Posted by: Adam Pattison Rathbone24 FEB 2015
I’m usually not one to bad mouth my own profession but over the past few weeks I’ve been exposed to a few pharmacy-horror stories that have motivated me to write. A friend of mine called for some advice after her four-year old niece had been accidently overdosed on paracetamol suspension. My friend told me that the child’s mother had spoken to an A&E receptionist, who told her to call 111, who then told her to go and speak to a pharmacist. At this point I wondered why my friend had called me, surely any pharmacist would give the same advice as I would?
She’d called because she wanted a second opinion. The child had been given two 5ml spoonfuls of 120mg/5ml paracetamol suspension (240mg) and then been given one 2.5ml spoonful a few moments later (60mg). This meant that a four-year-old, average weight child has had a total one-off dose of 300mg. On hearing this, the pharmacist, allegedly, advised that the child be taken to A&E immediately because there would be no symptoms of a paracetamol overdose and the child would need tests to ensure that she was okay.
I did some quick calculations and checked the British National Formulary for Children. Essentially this was a minor overdose that would probably do the child no harm whatsoever. I asked my friend a few more questions to find out if perhaps any key details had been missed out, perhaps a history of liver problems or chronic paracetamol misuse but there was nothing. The child’s mother took her to A&E and, although the child was sent home after being seen within an hour, was reassured by a doctor and a nurse that bringing the child to A&E was the right thing to do. I can’t help but feel somewhat confused about that.
The mass media tells us almost daily that the NHS is crumbling, A&Es are overstretched and advises that we make better use of pharmacists for advice. As a pharmacist I felt confident that my knowledge about paracetamol dosing, the development of the liver, and the general robustness of most children after they’ve eaten, swallowed or chewed on something they shouldn’t have, meant that this child was almost certainly going to be fine and so I believe the best advice would be to drink plenty of fluids and keep an eye on her.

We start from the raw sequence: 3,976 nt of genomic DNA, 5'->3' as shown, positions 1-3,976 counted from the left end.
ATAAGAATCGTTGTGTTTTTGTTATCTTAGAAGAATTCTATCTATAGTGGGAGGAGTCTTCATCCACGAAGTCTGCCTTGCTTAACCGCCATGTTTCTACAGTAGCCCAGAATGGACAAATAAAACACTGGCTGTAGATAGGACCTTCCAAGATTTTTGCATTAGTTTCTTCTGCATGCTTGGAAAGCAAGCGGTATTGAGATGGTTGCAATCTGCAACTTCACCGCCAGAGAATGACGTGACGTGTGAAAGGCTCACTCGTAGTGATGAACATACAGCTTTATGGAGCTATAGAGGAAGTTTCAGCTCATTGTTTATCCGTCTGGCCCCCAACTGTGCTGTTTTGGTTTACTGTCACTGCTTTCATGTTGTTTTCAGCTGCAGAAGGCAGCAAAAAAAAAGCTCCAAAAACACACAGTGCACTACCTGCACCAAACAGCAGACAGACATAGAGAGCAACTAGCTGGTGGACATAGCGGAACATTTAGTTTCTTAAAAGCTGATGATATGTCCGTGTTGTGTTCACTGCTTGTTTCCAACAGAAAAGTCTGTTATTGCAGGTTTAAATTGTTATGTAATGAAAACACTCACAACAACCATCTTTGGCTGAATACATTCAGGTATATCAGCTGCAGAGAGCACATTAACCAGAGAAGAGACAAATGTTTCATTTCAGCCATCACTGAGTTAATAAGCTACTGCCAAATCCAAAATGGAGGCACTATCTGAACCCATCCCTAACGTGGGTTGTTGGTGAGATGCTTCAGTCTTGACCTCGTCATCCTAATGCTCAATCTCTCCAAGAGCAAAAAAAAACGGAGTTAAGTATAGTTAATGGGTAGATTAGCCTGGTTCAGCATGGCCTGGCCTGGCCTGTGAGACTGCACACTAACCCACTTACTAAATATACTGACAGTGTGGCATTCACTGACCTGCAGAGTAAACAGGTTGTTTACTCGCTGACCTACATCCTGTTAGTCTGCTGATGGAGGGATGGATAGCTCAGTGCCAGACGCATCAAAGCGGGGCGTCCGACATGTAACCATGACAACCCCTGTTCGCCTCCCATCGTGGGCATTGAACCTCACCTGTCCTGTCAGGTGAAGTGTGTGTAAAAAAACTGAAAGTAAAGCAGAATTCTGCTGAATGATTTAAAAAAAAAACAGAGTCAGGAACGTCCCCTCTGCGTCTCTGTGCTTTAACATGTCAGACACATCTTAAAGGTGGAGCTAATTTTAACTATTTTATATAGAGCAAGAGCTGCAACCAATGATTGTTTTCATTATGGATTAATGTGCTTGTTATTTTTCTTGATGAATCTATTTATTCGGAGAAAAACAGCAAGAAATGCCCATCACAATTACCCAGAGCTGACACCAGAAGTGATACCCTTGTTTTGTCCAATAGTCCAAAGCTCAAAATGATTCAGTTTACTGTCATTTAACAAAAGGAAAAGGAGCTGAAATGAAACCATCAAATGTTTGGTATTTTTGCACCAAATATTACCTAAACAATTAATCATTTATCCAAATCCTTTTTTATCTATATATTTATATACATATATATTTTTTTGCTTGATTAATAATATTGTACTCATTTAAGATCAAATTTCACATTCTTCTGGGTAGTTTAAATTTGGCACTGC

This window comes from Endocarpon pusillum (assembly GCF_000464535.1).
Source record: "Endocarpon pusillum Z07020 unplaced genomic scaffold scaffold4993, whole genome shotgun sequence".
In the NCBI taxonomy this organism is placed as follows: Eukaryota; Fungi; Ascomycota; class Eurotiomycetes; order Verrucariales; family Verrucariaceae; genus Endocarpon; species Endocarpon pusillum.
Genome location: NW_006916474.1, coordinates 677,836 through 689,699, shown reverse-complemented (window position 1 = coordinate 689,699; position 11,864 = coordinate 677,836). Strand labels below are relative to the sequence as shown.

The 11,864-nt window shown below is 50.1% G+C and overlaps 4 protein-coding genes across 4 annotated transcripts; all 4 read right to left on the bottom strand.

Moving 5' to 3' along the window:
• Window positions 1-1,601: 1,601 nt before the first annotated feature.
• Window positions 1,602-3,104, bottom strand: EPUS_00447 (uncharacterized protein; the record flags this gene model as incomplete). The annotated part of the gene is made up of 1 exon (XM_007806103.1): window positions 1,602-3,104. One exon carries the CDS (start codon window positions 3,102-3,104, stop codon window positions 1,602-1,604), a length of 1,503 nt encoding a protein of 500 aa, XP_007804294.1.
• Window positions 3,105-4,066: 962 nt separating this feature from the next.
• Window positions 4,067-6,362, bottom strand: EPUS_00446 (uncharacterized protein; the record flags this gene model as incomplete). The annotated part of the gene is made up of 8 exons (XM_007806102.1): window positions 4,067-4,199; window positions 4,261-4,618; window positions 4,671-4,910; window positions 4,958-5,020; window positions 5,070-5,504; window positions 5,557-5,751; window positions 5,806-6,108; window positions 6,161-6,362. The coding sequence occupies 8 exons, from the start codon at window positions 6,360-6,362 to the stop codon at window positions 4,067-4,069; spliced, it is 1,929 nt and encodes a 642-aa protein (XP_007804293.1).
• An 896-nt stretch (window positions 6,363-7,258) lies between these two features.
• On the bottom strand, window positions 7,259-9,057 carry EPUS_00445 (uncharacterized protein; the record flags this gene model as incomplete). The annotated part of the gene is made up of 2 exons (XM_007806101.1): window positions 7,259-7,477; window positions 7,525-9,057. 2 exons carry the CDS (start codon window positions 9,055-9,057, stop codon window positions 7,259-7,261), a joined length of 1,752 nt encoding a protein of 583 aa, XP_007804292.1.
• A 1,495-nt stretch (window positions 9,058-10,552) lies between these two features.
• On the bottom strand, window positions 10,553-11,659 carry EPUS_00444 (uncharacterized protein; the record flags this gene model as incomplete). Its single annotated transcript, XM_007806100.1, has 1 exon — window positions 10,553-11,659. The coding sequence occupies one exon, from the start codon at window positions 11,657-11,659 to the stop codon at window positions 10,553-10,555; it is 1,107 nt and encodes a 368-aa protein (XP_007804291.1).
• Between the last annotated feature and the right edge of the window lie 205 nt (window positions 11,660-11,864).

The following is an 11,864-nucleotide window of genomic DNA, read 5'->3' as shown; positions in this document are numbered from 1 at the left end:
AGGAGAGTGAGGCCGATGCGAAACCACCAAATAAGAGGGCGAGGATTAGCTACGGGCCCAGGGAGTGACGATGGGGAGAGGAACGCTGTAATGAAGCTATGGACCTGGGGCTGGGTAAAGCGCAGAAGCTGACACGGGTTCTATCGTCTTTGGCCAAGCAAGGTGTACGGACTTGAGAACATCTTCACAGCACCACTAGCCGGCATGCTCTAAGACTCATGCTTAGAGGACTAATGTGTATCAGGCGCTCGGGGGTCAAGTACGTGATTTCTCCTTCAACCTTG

On reflection, one could consider the role of the mass media on my avoidance of sending patients to A&E. I feel like a professional, and part of that professionalism includes making appropriate referrals. Sending a patient to A&E who doesn’t actually need to be there is inappropriate and therefore unprofessional.
Reflecting further, one might consider the difficulties faced with a consultation with a young and anxious mother who is afraid she has inadvertently poisoned her child. Yet I still believe that, as practitioners, we should be able to deal with difficult consultations. Do pharmacists know that sometimes an appropriate referral is to do nothing?
Perhaps the patient-consumer model of pharmacy prohibits a watch-and-wait approach. A patient-consumer who approaches a pharmacist wants something; the pharmacist-provider supplies it. If the patient-consumer wants a referral to the GP or A&E can a pharmacist-provider say no? Would that be seen to be bad for business?
Or perhaps some pharmacists simply do not have the confidence or believe they have the professional autonomy to make a decision and give advice. For decades, pharmacists have shared the responsibility for the sale of medicines with the Medicines and Healthcare products Regulatory Agency, which issues licenses to medicines for sale over the counter, or they have shared the responsibility for the supply of medicines with prescribers. Now pharmacists are being asked to take sole responsibility for turning patients away from an over-stretched A&E or over-worked GPs. Do most pharmacists feel confident to make decisions about patients that makes them the sole, responsible healthcare professional?
There is no use the Royal Pharmaceutical Society, the Department of Health and the NHS backing a pro-pharmacy agenda if pharmacists out there do not have the confidence to give people appropriate referrals when the referral is watch and wait. If pharmacists cannot advise patients to watch and wait, perhaps they are contributing to the workload of over-worked GPs and over-stretched A&Es through inappropriate referrals.